"Pseudo-concord,” the analogical addition of a grammatically feminine ending to an adjective of Arabic origin when modifying a Persian noun with a female or plural referent, originated by analogy with borrowed collocations of the type (al-)ʾomur (al-)kāreja ‘foreign affairs’ (later Persianized as onur-e xāreja). The device was introduced in the later 12th century, but survives only in a few stylized phrases, as kānom-e moḥtarama ‘Dear Madam’.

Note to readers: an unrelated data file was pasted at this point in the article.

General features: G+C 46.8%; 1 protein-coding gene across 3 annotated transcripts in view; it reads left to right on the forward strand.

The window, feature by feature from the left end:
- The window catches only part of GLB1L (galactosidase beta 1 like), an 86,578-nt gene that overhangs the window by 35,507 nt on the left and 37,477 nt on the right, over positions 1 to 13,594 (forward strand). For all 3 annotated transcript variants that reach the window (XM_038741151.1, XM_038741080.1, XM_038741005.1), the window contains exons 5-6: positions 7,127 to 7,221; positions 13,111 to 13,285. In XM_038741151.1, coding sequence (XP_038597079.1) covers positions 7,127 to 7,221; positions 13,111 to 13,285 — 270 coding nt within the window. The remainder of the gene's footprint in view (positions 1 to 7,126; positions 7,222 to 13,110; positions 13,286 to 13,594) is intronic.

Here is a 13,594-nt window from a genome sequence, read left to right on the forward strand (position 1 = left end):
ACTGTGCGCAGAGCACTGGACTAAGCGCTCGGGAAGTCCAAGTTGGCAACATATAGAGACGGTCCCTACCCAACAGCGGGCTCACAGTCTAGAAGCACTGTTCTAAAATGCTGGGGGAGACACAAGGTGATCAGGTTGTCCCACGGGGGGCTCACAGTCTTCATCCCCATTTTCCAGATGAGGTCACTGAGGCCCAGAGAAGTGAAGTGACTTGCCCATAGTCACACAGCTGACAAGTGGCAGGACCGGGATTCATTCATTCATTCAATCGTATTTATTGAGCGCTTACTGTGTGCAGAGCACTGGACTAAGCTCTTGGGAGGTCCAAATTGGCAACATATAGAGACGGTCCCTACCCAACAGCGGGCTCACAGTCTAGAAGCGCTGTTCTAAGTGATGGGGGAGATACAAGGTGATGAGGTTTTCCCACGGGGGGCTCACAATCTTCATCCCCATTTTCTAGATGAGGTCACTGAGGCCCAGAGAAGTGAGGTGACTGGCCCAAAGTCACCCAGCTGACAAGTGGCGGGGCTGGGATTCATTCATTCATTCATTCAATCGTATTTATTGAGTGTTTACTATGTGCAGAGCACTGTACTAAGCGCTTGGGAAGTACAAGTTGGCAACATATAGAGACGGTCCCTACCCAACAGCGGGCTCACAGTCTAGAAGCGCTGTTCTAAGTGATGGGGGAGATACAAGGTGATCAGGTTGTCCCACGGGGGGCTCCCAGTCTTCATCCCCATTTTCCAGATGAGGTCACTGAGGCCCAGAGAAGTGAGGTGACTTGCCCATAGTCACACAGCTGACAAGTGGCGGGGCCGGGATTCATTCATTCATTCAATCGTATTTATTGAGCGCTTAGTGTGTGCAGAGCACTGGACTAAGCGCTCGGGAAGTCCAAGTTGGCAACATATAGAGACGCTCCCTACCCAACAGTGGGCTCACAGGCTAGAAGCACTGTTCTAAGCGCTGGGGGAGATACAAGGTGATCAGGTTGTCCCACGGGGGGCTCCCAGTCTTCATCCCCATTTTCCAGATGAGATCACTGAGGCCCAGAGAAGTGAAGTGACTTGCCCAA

Studies of the Arabic component of specific semantic and experiential fields are as yet few and limited. In terms of psycholinguistic categories, one’s impression is that Arabic loans in Persian comprise a greater proportion of abstract, intangible, less imageable and less countable referents than of entities and other tangible, more imageable and countable referents. This appears to be confirmed by a survey of the “Sachgruppen” or experiential fields into which Koppe (after Dornseiff) sorts the Arabic vocabulary of a sample of modern Persian fiction: out of a total of 1,346 loanwords, those referring to the more vague abstracta, such as sentiment, volition and ethics, total 479 (ca. 36 percent); those referring to intangibilia with strong cultural, perceptual, social or other relations (e.g., ‘point’), plus tangibilia that are systems rather than entities (e.g., ‘crowd’) total 731 (ca. 54 prcent); and those referring to simple entities (e.g., ‘rock’) total 136 (ca. 10 percent) (cf. Perry, 1991, pp. 206-208). In another such experiment, comparing a random sample of Arabic loans in four languages, the vocabulary to do with material culture in Spanish was 52 percent of the Arabic loan inventory, while in Persian the total was only 14 percent; the Arabic vocabulary of general intellectual life was 8 percent in Spanish, 24 percent in Persian (J. R. Perry, “Arabic loan vocabulary in Persian, Turkish, Urdu, etc: Comparative indices,” paper delivered at the 201st Annual Meeting of the American Oriental Society, University of California, Berkeley, March 1991).